Goldman Sachs, the Wall Street powerhouse charged by the Securities and Exchange Commission with fraud, is also a substantial user of H-1B workers.
The fraud charge was the lead story Saturday in both the Washington Post and the New York Times as presumably it was in other papers across the nation. The firm is charged by the SEC, not always a vigorous watchdog, with creating complex financial instruments, selling them to investors, and then betting (via short selling) against the very same instruments.
The financial instruments, in turn, related to subprime mortgages, and according to Times columnist Joe Nocera, the Goldman Sachs actions made an already grim financial crisis that much worse. Goldman and some of its customers made billions by betting that the instruments would fail, as they did.
Goldman Sachs, of course, was one of the major beneficiaries of the Wall Street bailout and has received extensive press coverage for its fat bonuses, but little attention has been paid to the way that the firm uses a governmental process to secure workers from overseas, presumably at a somewhat lower cost than it would face were the jobs filled by U.S. workers.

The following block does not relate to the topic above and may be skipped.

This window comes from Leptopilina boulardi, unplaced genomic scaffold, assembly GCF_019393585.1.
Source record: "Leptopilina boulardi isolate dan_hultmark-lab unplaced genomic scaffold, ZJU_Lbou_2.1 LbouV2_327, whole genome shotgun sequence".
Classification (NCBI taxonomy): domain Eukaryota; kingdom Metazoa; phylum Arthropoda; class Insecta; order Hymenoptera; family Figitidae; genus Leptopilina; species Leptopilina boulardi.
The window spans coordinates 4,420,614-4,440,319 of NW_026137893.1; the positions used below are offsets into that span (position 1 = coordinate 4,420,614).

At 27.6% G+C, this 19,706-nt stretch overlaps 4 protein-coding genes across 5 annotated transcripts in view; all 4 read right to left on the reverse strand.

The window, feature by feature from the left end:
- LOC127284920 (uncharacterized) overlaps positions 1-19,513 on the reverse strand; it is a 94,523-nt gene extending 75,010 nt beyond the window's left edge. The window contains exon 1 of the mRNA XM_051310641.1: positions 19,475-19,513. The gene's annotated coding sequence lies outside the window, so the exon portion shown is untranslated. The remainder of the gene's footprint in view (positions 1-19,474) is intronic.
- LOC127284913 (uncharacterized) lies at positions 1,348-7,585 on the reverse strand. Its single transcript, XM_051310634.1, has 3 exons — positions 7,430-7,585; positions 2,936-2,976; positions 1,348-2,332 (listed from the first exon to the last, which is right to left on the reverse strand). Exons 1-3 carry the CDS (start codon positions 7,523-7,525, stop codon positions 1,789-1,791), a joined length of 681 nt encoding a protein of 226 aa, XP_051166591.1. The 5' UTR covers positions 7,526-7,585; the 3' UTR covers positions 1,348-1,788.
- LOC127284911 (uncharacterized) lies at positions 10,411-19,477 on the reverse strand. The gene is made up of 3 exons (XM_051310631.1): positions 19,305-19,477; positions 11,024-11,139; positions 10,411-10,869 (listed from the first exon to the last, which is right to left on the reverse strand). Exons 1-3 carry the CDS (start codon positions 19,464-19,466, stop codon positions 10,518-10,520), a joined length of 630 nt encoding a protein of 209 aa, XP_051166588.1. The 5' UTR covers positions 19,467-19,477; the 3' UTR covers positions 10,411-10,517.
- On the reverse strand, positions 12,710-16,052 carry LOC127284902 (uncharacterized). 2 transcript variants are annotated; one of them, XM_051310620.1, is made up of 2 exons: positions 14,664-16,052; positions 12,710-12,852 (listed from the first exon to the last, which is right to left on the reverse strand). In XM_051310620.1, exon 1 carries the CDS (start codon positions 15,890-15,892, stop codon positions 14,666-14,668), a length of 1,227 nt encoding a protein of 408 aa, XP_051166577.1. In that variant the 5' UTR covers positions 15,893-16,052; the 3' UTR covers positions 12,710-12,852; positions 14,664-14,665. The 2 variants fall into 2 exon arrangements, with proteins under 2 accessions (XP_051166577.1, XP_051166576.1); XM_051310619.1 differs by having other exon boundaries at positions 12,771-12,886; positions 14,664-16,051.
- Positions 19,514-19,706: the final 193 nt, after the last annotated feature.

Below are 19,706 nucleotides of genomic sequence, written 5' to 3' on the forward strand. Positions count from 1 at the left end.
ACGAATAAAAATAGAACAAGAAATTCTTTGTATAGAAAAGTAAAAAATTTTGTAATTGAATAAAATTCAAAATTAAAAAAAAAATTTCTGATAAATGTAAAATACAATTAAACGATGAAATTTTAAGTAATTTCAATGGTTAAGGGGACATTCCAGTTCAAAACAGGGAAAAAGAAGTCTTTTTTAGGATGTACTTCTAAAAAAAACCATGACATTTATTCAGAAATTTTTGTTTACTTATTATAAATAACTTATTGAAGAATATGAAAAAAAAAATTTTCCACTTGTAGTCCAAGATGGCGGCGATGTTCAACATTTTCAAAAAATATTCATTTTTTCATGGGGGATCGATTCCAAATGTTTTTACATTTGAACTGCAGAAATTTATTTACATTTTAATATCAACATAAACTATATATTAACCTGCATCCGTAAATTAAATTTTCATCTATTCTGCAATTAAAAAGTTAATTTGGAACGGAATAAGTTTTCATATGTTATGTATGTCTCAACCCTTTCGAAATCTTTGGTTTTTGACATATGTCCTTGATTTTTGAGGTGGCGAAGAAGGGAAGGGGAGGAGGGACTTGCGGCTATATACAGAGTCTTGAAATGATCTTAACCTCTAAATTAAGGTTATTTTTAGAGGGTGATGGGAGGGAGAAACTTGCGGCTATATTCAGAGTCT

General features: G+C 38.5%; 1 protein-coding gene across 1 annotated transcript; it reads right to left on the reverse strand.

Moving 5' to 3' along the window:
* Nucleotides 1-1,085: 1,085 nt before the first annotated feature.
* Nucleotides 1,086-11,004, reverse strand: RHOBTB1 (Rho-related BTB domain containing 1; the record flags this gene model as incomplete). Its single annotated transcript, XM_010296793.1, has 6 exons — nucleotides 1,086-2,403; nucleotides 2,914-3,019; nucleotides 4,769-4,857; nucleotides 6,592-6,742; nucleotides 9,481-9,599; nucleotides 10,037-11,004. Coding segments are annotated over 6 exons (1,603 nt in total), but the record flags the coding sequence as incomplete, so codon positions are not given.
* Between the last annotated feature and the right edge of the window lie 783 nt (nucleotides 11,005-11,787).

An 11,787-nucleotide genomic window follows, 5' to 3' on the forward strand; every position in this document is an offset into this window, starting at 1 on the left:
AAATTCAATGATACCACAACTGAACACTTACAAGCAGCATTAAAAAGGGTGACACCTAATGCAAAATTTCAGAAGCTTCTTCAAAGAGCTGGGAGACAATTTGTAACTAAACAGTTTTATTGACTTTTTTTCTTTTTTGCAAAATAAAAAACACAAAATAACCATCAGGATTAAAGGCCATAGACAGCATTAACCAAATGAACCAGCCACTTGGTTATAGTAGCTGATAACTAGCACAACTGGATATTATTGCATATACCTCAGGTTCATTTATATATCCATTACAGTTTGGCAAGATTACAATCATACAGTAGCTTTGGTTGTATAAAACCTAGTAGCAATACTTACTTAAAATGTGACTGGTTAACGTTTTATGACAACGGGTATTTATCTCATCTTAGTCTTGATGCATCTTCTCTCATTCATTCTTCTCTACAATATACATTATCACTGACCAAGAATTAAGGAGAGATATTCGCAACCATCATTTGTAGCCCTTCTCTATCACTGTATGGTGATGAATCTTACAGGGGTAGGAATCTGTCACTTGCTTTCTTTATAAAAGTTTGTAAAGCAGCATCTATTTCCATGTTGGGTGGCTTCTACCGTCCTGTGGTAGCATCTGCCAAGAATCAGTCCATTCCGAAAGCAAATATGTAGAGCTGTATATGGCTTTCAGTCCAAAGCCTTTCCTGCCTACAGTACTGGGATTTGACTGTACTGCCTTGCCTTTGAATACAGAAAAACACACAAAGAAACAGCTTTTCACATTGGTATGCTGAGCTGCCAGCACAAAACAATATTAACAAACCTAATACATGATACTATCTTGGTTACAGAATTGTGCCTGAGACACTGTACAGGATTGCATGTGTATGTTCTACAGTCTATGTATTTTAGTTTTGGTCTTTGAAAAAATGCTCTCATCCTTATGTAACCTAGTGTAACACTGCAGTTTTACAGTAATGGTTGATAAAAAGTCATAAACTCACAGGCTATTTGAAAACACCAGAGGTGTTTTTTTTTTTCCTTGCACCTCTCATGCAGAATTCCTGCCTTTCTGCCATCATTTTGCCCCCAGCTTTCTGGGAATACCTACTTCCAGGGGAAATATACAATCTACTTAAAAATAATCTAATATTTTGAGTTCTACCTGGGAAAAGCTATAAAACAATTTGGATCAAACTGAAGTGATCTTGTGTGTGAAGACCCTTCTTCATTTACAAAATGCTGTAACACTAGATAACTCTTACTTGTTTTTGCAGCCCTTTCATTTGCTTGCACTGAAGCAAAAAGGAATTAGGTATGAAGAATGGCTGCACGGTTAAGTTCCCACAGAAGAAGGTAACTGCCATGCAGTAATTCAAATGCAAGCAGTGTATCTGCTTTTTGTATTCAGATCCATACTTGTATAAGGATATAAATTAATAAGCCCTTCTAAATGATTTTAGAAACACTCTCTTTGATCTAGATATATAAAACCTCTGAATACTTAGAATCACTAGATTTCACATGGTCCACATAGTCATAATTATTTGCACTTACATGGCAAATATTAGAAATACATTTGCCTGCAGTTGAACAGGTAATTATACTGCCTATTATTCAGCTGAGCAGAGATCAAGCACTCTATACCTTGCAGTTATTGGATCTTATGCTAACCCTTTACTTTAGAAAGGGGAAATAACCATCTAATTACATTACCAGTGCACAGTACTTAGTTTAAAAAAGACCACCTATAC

This has been done through the nonimmigrant H-1B program that has been previously described in several CIS publications, such as my colleague John Miano's Backgrounder on the subject. The program allows U.S. employers to reach beyond the U.S. labor market to recruit, on a long-term but temporary basis, overseas workers who are usually thought to be working below U.S. wage levels, and shouldering aside U.S. residents who would otherwise have those jobs.
Given the reluctance of some government agencies, notably USCIS, to release meaningful data on their decisions about various groups of persons – illegal aliens, nonimmigrants, immigrants, and others – it is startling to find the wealth of data on the use of the H-1B program in U.S. Department of Labor internet site.
The most recent data deals with the year 2008 and shows, in great detail, how Goldman Sachs used the program to hire – or continue the nonimmigrant status of – some 24 of its employees. While the names of the employees are not listed, everything else about them is shown, such as their title, the dates that they will be allowed to work, and their salaries.
Some of the H-1B salaries are eye-popping. A managing director (and that's a strong title along Wall Street), for instance, has $300,000 a year listed under the heading "wage rate." At the other end of this plush spectrum there is an "Associate/Front Clerk" who is to be paid a mere $64,000 a year.
Whether all or any of these employees are paid a bonus is not shown on the Department of Labor's website.
The website has similar data on employees of other H-1B employers, including the location of their work. One could use a search engine on the site to look at other employers, and their H-1B workers.
The site is specific enough so that it shows the exact hour and minute that certifications were granted. Some other part of the system may show denials as well as grants but I have not found that as yet.